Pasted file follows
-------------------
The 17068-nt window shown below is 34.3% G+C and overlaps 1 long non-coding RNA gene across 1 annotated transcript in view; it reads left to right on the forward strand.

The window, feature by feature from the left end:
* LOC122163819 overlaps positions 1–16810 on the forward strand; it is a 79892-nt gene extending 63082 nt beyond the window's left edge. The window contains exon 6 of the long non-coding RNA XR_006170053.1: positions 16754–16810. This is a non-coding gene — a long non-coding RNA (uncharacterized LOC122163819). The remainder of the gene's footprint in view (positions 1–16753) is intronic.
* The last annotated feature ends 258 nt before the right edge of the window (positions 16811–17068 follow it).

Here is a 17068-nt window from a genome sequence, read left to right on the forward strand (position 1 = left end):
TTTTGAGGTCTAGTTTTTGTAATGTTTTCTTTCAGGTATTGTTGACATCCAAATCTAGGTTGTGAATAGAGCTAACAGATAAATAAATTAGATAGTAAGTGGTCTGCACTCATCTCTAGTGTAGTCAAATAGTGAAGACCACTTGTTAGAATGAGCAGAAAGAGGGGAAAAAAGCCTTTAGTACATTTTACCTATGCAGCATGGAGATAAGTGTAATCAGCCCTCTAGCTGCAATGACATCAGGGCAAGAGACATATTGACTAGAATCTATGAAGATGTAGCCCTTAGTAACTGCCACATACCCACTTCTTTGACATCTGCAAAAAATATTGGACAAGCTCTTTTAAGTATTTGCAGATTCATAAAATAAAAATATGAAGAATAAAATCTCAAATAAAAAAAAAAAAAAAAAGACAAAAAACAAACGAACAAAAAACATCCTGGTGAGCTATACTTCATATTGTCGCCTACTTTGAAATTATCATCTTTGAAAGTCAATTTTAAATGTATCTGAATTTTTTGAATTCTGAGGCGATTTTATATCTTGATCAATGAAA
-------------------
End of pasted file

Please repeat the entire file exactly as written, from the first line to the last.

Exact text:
The 17068-nt window shown below is 34.3% G+C and overlaps 1 long non-coding RNA gene across 1 annotated transcript in view; it reads left to right on the forward strand.

The window, feature by feature from the left end:
* LOC122163819 overlaps positions 1–16810 on the forward strand; it is a 79892-nt gene extending 63082 nt beyond the window's left edge. The window contains exon 6 of the long non-coding RNA XR_006170053.1: positions 16754–16810. This is a non-coding gene — a long non-coding RNA (uncharacterized LOC122163819). The remainder of the gene's footprint in view (positions 1–16753) is intronic.
* The last annotated feature ends 258 nt before the right edge of the window (positions 16811–17068 follow it).

Here is a 17068-nt window from a genome sequence, read left to right on the forward strand (position 1 = left end):
TTTTGAGGTCTAGTTTTTGTAATGTTTTCTTTCAGGTATTGTTGACATCCAAATCTAGGTTGTGAATAGAGCTAACAGATAAATAAATTAGATAGTAAGTGGTCTGCACTCATCTCTAGTGTAGTCAAATAGTGAAGACCACTTGTTAGAATGAGCAGAAAGAGGGGAAAAAAGCCTTTAGTACATTTTACCTATGCAGCATGGAGATAAGTGTAATCAGCCCTCTAGCTGCAATGACATCAGGGCAAGAGACATATTGACTAGAATCTATGAAGATGTAGCCCTTAGTAACTGCCACATACCCACTTCTTTGACATCTGCAAAAAATATTGGACAAGCTCTTTTAAGTATTTGCAGATTCATAAAATAAAAATATGAAGAATAAAATCTCAAATAAAAAAAAAAAAAAAAAGACAAAAAACAAACGAACAAAAAACATCCTGGTGAGCTATACTTCATATTGTCGCCTACTTTGAAATTATCATCTTTGAAAGTCAATTTTAAATGTATCTGAATTTTTTGAATTCTGAGGCGATTTTATATCTTGATCAATGAAA